“Morrell jackets are already collector’s items,” Bess explained. “No two of Mara’s jackets are alike. They come in fifteen colors, and each patch is used only once on each color. Ms. Long thinks the thieves are trying to snatch up as many jackets as they can, so they can sell them for a lot of money when they become scarce.”
“Sort of like baseball cards?” George asked as she sidled past two circular racks of blouses.
“Right,” Bess said. “It was the hard-core Lynxette fans who started the craze. In Lynxette’s last video there must’ve been about fifty dancers wearing Morrell jackets.”
“So those jackets are definitely collector’s items now,” Nancy figured aloud.
“Yes, and guess what?” Bess said, clearly excited. “Dan told me that Lynxette is planning to shoot her next video right here at the mall as the grand finale of Fashion Week. The whole plan’s been under wraps until today — Mara Morrell is supposed to announce it after the second half of her show this afternoon.” Bess smoothed the tangerine jacket she was wearing. “Dozens of girls in the new video will wear Morrell jackets.”
“That should inspire the shoplifters,” said Nancy. “Too bad. A crime spree will put a damper on the fun of watching the video shoot.”
Nancy scrutinized the store. Security cameras were discreetly placed in all the right spots: above the shelves behind the cash register, and in the corners with a good view of the door. “I imagine security will be beefed up for the occasion.”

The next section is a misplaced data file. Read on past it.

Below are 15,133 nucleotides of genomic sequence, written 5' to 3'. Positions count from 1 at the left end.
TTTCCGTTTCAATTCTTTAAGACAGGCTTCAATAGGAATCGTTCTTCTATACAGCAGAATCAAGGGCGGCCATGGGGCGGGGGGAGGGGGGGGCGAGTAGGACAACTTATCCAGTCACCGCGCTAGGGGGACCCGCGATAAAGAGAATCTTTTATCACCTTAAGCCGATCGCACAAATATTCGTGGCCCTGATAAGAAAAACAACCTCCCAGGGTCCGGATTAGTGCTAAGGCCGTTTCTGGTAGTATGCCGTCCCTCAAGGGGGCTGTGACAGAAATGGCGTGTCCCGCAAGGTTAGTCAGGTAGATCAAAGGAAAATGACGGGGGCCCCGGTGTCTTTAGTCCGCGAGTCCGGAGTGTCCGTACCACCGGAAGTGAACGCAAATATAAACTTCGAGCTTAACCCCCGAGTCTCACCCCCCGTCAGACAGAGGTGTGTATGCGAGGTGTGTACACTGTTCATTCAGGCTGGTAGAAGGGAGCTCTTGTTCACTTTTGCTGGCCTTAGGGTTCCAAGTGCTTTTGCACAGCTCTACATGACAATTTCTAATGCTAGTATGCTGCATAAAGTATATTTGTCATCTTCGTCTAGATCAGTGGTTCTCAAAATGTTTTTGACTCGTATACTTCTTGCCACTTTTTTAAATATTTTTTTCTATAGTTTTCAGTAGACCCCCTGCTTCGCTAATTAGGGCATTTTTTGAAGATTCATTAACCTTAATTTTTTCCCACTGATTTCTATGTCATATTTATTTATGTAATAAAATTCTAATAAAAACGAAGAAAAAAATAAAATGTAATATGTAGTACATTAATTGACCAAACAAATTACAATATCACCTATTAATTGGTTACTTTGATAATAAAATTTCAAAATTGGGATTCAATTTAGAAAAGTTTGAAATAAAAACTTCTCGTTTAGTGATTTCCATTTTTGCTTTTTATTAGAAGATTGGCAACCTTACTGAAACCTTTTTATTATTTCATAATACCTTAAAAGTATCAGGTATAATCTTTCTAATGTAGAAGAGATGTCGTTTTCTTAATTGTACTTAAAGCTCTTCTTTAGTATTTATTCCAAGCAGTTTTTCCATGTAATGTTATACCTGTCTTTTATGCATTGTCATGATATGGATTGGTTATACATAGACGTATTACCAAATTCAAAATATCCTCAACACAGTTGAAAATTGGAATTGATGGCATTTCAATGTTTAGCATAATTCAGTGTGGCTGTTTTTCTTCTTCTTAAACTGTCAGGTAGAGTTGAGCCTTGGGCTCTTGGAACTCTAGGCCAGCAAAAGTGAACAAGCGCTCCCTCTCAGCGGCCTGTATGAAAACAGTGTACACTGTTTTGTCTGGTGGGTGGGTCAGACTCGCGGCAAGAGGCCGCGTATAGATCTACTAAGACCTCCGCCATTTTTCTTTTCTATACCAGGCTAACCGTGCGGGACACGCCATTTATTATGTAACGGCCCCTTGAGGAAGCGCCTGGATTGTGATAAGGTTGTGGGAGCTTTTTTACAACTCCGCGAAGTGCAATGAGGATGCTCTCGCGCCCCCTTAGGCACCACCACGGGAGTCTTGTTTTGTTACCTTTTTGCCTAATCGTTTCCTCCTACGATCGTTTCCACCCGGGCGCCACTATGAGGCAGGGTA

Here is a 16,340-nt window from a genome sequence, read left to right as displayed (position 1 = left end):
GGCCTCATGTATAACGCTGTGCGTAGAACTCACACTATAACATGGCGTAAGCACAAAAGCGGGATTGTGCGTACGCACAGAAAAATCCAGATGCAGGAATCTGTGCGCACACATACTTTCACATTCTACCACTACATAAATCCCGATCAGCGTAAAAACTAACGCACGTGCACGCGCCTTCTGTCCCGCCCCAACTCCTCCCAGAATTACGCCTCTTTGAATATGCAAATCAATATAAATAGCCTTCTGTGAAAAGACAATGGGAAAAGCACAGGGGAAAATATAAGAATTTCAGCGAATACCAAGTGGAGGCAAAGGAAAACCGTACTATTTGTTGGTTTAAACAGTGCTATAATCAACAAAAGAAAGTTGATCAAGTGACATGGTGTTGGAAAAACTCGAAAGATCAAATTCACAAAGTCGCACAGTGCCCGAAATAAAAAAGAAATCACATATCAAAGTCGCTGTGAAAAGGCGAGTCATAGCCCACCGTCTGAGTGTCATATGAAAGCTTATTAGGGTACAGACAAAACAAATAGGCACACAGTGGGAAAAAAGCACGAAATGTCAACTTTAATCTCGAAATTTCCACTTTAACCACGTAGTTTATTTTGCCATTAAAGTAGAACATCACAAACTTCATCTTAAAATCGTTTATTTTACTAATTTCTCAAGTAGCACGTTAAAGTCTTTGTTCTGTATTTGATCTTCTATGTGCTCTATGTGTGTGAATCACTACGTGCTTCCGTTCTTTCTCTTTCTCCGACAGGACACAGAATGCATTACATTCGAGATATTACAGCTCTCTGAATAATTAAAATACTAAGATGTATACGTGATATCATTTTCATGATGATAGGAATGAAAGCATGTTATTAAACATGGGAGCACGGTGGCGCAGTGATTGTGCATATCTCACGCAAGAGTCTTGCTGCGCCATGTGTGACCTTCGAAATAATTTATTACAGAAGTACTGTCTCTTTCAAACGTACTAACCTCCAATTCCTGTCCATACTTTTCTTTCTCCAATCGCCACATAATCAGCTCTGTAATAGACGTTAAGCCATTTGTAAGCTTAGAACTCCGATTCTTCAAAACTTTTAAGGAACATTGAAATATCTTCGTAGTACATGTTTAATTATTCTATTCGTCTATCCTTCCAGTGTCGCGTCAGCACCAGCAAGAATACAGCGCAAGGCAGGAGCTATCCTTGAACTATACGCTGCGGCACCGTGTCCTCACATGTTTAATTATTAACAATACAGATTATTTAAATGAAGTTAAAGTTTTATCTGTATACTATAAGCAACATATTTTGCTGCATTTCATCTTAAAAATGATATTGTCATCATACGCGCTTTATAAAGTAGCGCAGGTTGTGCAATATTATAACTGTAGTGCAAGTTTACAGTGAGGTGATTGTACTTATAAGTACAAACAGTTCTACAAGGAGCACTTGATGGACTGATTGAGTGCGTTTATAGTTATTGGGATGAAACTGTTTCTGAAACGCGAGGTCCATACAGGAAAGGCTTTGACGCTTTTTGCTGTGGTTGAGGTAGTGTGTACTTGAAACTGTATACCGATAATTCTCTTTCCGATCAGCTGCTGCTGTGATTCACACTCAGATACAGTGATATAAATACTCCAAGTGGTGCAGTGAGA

“It already has been,” Bess confided, sounding worried again. “We’ve just finished installing a new state-of-the-art security system, like a lot of the smaller stores in the mall. But it hasn’t stopped the thief or thieves so far.”
Nancy thumbed through some jackets on a rack. None were chained together or secured to the rod with a lock. She felt the inside seams of one of the Morrell jackets, and quickly found what she was looking for. A plastic security tag, the kind that would set off alarms if the jackets were taken from the store before they were removed.
“How do these tags work?” Nancy asked Bess.
“I’m not sure exactly,” Bess said, toying with her bracelet. “We have a handheld device that deactivates and removes the tag when customers pay at the register. Actually,” Bess added, “we have two of them, for when we get busy. Ms. Long chose that kind of system so the customers would feel free to try things on without having to get one of us to unlock them. It’s supposed to be foolproof.”
Obviously it wasn’t, Nancy thought. “Does your jacket have a tag?”